In some contexts, it is useful to distinguish two forms of labor. The first is the human equivalent of a natural resource. It is the natural ability an untrained, uneducated person brings to a particular production process. But most workers bring far more. Skills a worker has as a result of education, training, or experience that can be used in production are called human capital. Students are acquiring human capital. Workers who are gaining skills through experience or through training are acquiring human capital.

The amount of labor available to an economy can be increased in two ways. One is to increase the total quantity of labor, either by increasing the number of people available to work or by increasing the average number of hours of work per time period. The other is to increase the amount of human capital possessed by workers.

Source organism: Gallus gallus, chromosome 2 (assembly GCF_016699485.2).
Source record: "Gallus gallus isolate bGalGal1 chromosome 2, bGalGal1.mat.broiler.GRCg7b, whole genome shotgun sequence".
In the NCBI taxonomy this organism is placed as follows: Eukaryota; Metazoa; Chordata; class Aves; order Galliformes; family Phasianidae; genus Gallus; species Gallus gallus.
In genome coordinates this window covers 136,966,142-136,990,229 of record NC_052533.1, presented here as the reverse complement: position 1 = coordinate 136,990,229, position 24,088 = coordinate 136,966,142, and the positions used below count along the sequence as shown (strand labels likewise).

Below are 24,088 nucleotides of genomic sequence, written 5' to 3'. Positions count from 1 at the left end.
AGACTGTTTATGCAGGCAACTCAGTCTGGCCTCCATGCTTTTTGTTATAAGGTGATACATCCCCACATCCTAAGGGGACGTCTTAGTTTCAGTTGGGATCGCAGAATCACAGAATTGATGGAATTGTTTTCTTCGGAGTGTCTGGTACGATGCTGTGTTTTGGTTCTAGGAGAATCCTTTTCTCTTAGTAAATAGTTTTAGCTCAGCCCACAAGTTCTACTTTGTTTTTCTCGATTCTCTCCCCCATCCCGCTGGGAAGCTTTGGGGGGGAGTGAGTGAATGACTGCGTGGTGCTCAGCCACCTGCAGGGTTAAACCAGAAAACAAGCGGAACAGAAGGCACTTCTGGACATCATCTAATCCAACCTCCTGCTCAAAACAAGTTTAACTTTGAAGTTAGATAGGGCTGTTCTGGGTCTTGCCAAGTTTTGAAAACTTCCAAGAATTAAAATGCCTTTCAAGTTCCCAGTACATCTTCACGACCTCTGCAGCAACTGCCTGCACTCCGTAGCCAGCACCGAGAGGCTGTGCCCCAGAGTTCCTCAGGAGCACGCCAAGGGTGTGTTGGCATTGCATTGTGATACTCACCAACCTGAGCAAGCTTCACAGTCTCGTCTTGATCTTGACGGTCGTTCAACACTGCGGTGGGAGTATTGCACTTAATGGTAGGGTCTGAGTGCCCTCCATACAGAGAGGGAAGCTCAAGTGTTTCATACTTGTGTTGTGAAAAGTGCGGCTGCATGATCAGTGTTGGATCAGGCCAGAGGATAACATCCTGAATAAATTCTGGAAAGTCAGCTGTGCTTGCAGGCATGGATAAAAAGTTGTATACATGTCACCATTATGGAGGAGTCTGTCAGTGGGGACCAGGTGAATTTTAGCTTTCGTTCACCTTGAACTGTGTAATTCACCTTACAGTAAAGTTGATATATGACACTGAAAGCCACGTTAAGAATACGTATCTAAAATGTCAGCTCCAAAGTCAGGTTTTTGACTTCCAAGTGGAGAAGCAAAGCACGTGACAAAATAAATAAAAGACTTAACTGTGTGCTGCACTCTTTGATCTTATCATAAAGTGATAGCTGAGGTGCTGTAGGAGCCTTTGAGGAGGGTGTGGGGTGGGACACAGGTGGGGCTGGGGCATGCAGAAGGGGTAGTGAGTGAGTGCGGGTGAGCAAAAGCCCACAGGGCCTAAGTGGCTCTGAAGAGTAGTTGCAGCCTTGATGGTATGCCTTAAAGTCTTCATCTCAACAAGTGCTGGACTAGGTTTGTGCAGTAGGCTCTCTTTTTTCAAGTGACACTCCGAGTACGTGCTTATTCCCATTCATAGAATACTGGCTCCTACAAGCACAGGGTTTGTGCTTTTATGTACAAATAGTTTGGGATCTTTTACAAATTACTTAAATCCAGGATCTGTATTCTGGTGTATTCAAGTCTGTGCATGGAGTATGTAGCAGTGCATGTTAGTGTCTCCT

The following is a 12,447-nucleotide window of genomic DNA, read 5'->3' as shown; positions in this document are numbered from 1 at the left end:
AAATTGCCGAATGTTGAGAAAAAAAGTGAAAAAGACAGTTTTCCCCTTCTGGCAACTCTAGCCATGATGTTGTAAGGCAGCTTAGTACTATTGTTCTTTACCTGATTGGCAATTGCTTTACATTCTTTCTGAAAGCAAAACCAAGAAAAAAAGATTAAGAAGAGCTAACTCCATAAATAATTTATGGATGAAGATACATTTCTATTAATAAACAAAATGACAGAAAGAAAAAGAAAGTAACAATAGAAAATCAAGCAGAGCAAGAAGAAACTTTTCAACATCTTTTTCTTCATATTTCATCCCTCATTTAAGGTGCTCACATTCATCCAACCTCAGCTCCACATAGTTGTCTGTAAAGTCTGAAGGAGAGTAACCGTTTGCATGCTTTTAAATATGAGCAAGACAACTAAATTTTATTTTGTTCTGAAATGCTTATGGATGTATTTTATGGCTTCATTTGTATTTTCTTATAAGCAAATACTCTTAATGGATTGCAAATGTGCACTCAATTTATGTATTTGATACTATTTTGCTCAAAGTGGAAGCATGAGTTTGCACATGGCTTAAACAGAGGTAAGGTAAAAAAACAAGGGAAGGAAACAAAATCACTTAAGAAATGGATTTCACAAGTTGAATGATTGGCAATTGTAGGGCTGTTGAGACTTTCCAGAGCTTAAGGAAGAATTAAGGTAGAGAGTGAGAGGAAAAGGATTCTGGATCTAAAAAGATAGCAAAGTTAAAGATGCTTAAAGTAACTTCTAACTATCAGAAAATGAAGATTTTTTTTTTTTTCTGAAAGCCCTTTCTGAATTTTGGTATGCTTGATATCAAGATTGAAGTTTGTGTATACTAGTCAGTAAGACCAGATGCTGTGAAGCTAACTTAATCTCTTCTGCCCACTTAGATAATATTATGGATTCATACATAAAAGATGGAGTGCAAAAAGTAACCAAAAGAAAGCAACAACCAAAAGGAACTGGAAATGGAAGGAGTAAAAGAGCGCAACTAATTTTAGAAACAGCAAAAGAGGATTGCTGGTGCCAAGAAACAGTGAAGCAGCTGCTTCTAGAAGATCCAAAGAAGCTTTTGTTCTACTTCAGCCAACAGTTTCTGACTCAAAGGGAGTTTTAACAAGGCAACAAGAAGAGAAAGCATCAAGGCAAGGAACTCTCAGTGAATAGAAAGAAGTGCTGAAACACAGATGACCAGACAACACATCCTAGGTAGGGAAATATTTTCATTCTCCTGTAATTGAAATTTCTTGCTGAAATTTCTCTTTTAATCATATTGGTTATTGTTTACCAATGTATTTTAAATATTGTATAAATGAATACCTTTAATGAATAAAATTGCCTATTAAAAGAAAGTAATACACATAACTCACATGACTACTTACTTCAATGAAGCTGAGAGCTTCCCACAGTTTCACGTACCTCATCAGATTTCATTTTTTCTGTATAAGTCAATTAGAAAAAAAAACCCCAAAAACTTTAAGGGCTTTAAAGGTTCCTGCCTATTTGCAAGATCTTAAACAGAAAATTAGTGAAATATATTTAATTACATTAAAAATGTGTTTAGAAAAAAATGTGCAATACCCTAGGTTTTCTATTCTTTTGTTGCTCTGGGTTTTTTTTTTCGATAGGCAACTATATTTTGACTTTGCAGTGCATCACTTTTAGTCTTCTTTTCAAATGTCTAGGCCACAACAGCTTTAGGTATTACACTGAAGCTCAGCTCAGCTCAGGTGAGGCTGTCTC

Capital

Long ago, when the first human beings walked the earth, they produced food by picking leaves or fruit off a plant or by catching an animal and eating it. We know that very early on, however, they began shaping stones into tools, apparently for use in butchering animals. Those tools were the first capital because they were produced for use in producing other goods—food and clothing.

Modern versions of the first stone tools include saws, meat cleavers, hooks, and grinders; all are used in butchering animals. Tools such as hammers, screwdrivers, and wrenches are also capital. Transportation equipment, such as cars and trucks, is capital. Facilities such as roads, bridges, ports, and airports are capital. Buildings, too, are capital; they help us to produce goods and services.